Yesterday Kassie and I made it to Sax Zim Bog (http://www.dnr.state.mn.us/sax_zim_bog_iba.html) to go look for some of the boreal bird species that move in for the winter. In the region there are northern hawk owls, great grey owls, boreal chicadees and black-backed woodpeckers – of course there are many, many more!. Our goal was to beat the cold snap we are having in Minnesota right now – in fact due to the cold Governor Dayton called off school for Monday on Friday! That hasn’t been done since 1997. Although with windchill values exceeding 60 below for Sunday and Monday night I think it’s warranted. Amazing that I can experience the same intense cold in Alaska and Minnesota.
Sax Zim bog is located just south of Buhl, Minnesota on the ‘Iron Range’ (http://goo.gl/7mBiuM). I actually spent quite a bit of time up there as a kid, my dad is from the Hibbing region, and attended high school at Buhl.Here is the description of the area from the DNR website : ” Level to gently rolling topography are characteristic of this region. The largest landform is a lake plain. Soils include extensive areas of peat over both fine-textured and sandy lacustrine deposits. This site includes sledge meadows, lowland brush and hayfields. There are stemless lady’s slippers and other species of bog vegetation including sundew, pitcher plant, leatherleaf and bog birch.This well known wintering area for Great gray owls, Northern hawk owls, and Rough-legged hawks is an ideal habitat for more than 240 species of migrant and breeding birds.”. The opportunities are indeed great there! For more information on the area and the opportunities there visit : http://www.dnr.state.mn.us/sax_zim_bog_iba.html http://sax-zimbog.com/ http://sax-zimbog.com/birding-festival/ http://www.saxzim.org/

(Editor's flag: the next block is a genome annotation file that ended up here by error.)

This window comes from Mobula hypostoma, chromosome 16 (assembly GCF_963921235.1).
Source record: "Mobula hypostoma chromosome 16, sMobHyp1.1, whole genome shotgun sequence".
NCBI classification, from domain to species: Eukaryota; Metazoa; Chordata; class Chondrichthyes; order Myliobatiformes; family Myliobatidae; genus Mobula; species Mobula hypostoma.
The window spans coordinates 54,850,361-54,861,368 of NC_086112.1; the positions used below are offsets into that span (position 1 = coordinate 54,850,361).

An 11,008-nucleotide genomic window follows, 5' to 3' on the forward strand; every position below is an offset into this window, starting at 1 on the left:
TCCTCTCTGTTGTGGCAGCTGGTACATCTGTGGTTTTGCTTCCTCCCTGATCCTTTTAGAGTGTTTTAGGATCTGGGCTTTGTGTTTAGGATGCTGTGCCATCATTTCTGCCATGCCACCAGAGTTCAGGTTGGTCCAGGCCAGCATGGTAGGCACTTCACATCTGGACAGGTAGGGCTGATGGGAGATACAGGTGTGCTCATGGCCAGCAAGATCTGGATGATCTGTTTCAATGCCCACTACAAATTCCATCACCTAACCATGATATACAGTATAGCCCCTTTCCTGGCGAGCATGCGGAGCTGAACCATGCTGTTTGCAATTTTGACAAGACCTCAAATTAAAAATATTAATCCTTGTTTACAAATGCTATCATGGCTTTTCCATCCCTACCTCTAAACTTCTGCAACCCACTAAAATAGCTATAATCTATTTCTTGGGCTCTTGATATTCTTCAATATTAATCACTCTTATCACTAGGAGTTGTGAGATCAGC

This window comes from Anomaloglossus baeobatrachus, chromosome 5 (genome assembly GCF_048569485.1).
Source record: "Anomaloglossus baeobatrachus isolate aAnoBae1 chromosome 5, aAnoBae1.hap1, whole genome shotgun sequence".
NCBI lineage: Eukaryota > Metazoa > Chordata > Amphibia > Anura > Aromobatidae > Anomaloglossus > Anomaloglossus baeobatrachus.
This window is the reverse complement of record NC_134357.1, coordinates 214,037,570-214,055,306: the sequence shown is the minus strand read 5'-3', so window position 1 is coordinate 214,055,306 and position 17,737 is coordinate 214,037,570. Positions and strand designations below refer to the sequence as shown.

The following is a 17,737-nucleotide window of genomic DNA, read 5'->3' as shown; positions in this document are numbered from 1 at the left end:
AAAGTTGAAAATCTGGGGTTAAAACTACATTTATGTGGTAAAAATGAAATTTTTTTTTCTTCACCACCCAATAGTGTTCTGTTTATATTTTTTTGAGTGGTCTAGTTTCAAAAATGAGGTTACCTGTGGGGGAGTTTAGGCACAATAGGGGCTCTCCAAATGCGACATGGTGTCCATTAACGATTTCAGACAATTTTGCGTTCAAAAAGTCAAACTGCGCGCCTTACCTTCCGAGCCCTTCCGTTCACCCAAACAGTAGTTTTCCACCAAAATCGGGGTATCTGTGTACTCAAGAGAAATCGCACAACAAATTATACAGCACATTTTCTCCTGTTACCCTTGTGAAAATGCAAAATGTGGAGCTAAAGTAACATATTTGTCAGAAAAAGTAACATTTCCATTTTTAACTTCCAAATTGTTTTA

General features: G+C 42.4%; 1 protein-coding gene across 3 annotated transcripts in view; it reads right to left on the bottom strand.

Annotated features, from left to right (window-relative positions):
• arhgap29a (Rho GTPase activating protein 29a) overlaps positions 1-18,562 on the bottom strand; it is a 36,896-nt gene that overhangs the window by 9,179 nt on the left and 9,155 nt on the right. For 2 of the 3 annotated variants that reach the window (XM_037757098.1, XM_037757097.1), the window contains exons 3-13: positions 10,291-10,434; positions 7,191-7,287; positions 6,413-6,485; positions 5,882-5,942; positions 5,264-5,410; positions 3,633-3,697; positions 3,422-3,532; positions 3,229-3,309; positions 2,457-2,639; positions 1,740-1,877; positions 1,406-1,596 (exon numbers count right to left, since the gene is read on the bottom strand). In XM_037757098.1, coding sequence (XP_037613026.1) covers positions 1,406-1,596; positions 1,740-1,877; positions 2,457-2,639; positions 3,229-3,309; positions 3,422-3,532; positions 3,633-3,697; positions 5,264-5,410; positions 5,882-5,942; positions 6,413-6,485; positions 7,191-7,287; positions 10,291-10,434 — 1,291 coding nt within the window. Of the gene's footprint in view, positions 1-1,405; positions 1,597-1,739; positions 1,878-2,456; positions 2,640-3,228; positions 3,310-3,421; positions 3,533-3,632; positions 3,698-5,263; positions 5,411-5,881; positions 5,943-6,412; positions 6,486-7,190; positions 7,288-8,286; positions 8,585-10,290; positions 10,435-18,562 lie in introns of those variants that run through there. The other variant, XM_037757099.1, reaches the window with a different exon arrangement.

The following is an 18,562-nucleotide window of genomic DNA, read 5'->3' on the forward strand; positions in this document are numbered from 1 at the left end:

One of the northern migrants in Sax Zim are the northern shrikes. These birds are classified as song birds, but are carnivores. The eat insects and small rodents. They are known as ‘butcher birds’ because to cache food they impale their prey on sticks, thorns, or even barbed wire! The northern shrike below was stooping over the field hunting an unknown prey. I was able to capture the bird as he stooped into the blustery winds as and perching on a nearby branch.
Even with the condition of blustery wind we had some great opportunities to see some cool birds. Boreal chickadess are a migrant here we found a couple at the feeders there. Gray jays and a red-breasted nuthatch were also found at the feeders.
As we were driving along the roads looking for owls Kass spotted a ruffed grouse sitting in the trees. She thought it was an owl right away, and so did I!!
At the end of the day we never did see any owls. The windy and cold conditions kept the owls hunkered down. However, I didn’t want to leave you without some pictures of them! Part of the reason we went up there was Erik Bruhnke, who runs Naturally Avian. Naturally Avian is his bird tour, education, and photography business and I absolutely encourage you to check out his Facebook page (https://www.facebook.com/NaturallyAvian). If you enjoy birds and just feeling happy subscribe to his page, his posts and photography are both incredible. By visiting the page you’ll be able to see a lot of the birds that we ‘dipped’ (did not see) on. His pictures of boreal, great grey, and northern hawk owls are honestly second to none and are award winning. By visiting the Sax Zim bog website you can see great photography of the owl species and the boreal migrants.